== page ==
I also stopped at Case Knife.  They are making more tactical looking knives and have several collaborations going on.  The Winkler fixed blade they have is sweet.  They are also introducing an assisted opener.

Let me just go off on a tangent.  Quality costs.  So does performance.  If you want a knife that will last 3 years and then needs to be thrown away, you can find them.  Many of us can’t use the full potential of the knives we buy and they become portable temporary collections.  The knife takes a little wear and ends up in rusty tackle box or under a car seat forgotten about.  Cheap knives are everywhere.

If you want performance and an innovative design, expect to pay.  You’ll find knife makers who have a passion for knives.  They want to make the best knife they can for the price they ask.  Joe Caswell is one.  He wants to make the best knife he can.  I found South African Arno Bernard cutting out life size paper models of two folding knives he wants to work on.  He’ll use those models to buy supplies to make prototypes.  Like his fixed blades they will not be inexpensive, but the quality will be there.  He too has a passion for knives.

And it isn’t just designers.  Look at Shadow Tech and Spyderco as just two companies.  They are constantly pushing designs and quality.  They use good steels and constantly strive for improvement.  And it isn’t just US manufacturers.  The Chinese company, WE, does both consignment manufacturing as well as manufacturing under their name.  Look at their knives.  The quality speaks to you.  Every year I see improvement.  They may have trouble with English (they speak English better than I could ever learn Mandarin) but you can see the passion for knives.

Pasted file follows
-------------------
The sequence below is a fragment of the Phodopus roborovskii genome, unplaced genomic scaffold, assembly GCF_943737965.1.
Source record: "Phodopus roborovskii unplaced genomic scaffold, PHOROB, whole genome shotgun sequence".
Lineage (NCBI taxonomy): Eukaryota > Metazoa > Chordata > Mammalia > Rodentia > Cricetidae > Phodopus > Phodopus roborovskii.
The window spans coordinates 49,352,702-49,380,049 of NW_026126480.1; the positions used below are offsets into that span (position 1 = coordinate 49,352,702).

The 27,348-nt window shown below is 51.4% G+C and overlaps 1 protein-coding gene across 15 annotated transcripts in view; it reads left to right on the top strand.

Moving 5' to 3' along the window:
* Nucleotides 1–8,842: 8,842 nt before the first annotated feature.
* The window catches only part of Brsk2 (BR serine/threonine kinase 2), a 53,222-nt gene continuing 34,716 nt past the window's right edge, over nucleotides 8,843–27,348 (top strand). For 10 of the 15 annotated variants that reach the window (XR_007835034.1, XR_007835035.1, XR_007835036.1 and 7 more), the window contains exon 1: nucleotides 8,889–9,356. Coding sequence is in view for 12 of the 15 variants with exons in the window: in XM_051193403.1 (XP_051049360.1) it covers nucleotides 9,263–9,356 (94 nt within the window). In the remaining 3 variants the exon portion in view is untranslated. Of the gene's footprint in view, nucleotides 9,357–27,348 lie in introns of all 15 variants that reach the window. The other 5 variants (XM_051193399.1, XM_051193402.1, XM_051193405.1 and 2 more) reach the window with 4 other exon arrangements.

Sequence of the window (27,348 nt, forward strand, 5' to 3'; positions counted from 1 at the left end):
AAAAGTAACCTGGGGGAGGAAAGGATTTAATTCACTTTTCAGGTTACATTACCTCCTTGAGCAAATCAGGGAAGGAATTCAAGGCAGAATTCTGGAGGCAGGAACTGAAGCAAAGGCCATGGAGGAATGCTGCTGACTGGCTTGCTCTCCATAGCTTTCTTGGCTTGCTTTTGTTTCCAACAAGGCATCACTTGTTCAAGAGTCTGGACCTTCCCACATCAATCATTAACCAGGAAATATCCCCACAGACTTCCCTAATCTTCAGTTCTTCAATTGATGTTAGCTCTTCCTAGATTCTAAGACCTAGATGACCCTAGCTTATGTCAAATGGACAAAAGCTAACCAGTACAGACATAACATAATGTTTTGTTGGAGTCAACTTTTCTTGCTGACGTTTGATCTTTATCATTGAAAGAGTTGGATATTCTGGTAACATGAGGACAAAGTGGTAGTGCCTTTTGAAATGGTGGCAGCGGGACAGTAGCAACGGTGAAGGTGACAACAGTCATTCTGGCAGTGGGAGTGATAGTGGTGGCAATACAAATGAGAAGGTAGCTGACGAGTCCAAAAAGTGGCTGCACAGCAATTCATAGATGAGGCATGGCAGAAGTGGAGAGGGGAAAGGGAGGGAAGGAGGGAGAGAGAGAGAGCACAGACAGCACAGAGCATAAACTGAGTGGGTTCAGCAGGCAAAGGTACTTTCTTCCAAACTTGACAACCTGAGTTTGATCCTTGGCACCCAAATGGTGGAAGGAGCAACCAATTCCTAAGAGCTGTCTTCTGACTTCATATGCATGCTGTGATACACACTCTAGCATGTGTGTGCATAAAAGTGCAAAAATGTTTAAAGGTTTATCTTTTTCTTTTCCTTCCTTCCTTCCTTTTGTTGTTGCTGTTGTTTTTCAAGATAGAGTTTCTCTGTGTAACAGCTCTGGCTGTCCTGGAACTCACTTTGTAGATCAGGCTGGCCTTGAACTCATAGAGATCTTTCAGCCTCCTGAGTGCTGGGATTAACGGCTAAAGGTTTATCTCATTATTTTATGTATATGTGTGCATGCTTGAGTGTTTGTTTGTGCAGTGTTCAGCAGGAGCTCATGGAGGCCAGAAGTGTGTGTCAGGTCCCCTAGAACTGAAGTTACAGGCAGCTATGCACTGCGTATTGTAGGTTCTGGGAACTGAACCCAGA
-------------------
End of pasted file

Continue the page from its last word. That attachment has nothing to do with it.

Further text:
Counterfeits remain a problem.  Counterfeit knives, tools, bolts and even food all come into the country and displace quality products because of greed.  If you’re buying solely on price and not concerned about quality and performance, you’re part of the problem.  I’d like to say I hope your sex organs shrivel up and fall off, but I decided it would be better if your little finger died and broke away.  At least then we could recognize you.  There always a chance your sex organs will follow suit.

Read Day 1

Read Day 2

Saturday, June 2, 2018

Blade Show Day 2

It’s hard to summarize.  There are so many vendors and people that everything jams together and blurs into grayness by the end of the day.  Still, I don’t want to miss any of it.

News:  Blade Magazine and the Blade Show are rumored to have been sold.  It’s reported that Gun Digest, owned by Caribou Media, has plunked down the dollars.  I do know that the Blade Show is scheduled to be back at the Cobb Galleria (Atlanta) in 2019.  We’ll see about the rest.


 I purchased a Microtech OTF only because I couldn’t see not having one.  The knife, like many is really more of a barbecue knife that you show off to your friends.  Yes, you can use it; it will cut, stab and kill but most of us will leave it in the safe.  The problem is for most uses, you’ll have the blade orientated up/down which puts the button under your thumb.  Press the button at the wrong time and the blade disappears.  Oops!